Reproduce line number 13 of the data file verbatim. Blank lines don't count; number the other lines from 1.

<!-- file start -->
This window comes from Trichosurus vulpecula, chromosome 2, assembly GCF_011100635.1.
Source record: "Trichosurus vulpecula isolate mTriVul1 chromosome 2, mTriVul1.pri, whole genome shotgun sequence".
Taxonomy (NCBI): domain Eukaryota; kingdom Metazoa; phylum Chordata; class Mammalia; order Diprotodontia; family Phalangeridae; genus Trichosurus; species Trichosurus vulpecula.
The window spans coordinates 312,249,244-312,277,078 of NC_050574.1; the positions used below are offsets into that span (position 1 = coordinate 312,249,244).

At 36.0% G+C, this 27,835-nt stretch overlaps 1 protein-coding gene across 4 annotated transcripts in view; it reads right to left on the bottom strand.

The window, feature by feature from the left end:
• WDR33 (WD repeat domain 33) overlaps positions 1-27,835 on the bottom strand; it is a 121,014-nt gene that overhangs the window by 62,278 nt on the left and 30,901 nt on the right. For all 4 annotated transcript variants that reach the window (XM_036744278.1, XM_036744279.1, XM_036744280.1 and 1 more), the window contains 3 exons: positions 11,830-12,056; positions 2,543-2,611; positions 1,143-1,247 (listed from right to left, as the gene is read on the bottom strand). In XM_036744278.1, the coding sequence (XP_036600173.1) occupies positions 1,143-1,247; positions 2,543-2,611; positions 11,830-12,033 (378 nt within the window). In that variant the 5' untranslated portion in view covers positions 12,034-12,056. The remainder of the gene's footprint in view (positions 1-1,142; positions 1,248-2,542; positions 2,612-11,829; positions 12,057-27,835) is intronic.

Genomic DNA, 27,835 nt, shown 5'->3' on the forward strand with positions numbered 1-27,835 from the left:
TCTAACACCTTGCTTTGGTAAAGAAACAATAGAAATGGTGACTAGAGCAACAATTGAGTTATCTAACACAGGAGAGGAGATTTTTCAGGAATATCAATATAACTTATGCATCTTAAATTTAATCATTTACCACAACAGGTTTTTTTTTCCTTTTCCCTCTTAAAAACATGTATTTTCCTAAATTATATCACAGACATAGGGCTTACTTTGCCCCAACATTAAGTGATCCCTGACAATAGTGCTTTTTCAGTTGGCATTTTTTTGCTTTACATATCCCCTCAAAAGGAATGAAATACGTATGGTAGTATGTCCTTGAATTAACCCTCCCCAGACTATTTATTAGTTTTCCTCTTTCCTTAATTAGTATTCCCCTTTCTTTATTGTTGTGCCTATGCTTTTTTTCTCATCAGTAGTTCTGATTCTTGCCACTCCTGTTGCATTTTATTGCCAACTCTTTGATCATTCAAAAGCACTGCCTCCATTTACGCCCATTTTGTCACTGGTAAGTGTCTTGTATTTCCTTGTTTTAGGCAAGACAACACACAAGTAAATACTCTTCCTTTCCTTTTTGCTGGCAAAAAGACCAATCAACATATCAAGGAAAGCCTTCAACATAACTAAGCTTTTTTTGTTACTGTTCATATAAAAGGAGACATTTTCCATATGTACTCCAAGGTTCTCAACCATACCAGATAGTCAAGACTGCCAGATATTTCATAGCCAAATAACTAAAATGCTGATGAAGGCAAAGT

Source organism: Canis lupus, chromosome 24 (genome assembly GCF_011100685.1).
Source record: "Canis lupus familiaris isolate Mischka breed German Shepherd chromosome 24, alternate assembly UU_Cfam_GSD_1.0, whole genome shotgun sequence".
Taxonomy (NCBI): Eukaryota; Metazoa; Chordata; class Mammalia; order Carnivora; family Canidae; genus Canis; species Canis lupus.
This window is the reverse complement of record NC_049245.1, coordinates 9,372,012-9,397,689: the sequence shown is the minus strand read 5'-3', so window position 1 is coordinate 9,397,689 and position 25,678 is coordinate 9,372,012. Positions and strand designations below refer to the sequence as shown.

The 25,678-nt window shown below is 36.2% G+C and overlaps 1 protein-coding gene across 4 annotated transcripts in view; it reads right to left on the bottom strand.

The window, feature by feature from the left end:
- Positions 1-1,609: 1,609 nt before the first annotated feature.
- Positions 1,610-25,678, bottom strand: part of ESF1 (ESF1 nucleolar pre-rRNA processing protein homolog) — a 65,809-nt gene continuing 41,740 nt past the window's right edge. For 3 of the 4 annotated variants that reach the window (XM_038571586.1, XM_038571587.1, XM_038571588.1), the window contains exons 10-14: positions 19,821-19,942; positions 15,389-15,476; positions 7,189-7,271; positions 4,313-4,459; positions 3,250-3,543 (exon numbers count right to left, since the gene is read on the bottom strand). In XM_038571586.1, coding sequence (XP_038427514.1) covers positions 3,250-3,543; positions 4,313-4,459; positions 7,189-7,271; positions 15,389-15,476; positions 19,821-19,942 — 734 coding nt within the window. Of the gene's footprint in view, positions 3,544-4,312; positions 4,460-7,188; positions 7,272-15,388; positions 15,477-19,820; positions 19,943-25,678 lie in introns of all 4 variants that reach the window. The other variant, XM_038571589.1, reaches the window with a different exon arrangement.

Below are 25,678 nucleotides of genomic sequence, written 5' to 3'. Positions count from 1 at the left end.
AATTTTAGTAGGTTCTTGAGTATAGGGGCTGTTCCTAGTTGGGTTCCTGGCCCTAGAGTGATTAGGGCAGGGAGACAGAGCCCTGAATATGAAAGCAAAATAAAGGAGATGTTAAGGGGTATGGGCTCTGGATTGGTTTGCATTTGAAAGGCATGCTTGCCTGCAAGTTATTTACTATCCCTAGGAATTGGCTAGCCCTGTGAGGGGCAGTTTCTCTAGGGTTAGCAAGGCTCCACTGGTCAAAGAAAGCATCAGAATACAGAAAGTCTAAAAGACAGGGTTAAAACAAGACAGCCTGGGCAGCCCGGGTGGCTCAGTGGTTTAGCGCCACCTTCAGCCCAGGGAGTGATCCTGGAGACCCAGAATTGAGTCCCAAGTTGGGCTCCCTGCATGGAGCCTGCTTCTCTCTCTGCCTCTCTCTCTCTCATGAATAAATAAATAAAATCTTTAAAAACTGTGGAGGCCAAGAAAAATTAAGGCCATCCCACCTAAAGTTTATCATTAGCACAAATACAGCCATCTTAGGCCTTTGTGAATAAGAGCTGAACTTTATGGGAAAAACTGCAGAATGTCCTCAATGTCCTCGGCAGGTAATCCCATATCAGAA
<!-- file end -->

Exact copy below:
This window is the reverse complement of record NC_049245.1, coordinates 9,372,012-9,397,689: the sequence shown is the minus strand read 5'-3', so window position 1 is coordinate 9,397,689 and position 25,678 is coordinate 9,372,012. Positions and strand designations below refer to the sequence as shown.